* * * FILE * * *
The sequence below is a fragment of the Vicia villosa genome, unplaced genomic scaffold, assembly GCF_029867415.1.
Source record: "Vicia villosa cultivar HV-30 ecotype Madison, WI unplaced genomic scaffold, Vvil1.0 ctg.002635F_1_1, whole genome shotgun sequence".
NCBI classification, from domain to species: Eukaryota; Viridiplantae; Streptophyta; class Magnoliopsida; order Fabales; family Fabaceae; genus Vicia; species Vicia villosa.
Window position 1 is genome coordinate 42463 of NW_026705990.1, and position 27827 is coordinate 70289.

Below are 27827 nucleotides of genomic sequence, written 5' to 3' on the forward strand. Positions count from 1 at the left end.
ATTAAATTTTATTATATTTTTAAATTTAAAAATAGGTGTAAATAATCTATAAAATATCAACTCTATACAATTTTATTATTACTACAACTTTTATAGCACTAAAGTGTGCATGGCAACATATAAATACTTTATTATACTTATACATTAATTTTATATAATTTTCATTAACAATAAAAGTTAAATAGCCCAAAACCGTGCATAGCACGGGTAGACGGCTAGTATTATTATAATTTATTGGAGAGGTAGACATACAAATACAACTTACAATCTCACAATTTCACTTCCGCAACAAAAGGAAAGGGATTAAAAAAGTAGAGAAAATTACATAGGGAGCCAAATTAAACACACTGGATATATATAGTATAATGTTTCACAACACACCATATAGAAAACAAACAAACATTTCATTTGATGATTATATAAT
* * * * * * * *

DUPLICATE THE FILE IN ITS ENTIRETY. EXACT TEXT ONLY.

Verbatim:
The sequence below is a fragment of the Vicia villosa genome, unplaced genomic scaffold, assembly GCF_029867415.1.
Source record: "Vicia villosa cultivar HV-30 ecotype Madison, WI unplaced genomic scaffold, Vvil1.0 ctg.002635F_1_1, whole genome shotgun sequence".
NCBI classification, from domain to species: Eukaryota; Viridiplantae; Streptophyta; class Magnoliopsida; order Fabales; family Fabaceae; genus Vicia; species Vicia villosa.
Window position 1 is genome coordinate 42463 of NW_026705990.1, and position 27827 is coordinate 70289.

Below are 27827 nucleotides of genomic sequence, written 5' to 3' on the forward strand. Positions count from 1 at the left end.
ATTAAATTTTATTATATTTTTAAATTTAAAAATAGGTGTAAATAATCTATAAAATATCAACTCTATACAATTTTATTATTACTACAACTTTTATAGCACTAAAGTGTGCATGGCAACATATAAATACTTTATTATACTTATACATTAATTTTATATAATTTTCATTAACAATAAAAGTTAAATAGCCCAAAACCGTGCATAGCACGGGTAGACGGCTAGTATTATTATAATTTATTGGAGAGGTAGACATACAAATACAACTTACAATCTCACAATTTCACTTCCGCAACAAAAGGAAAGGGATTAAAAAAGTAGAGAAAATTACATAGGGAGCCAAATTAAACACACTGGATATATATAGTATAATGTTTCACAACACACCATATAGAAAACAAACAAACATTTCATTTGATGATTATATAAT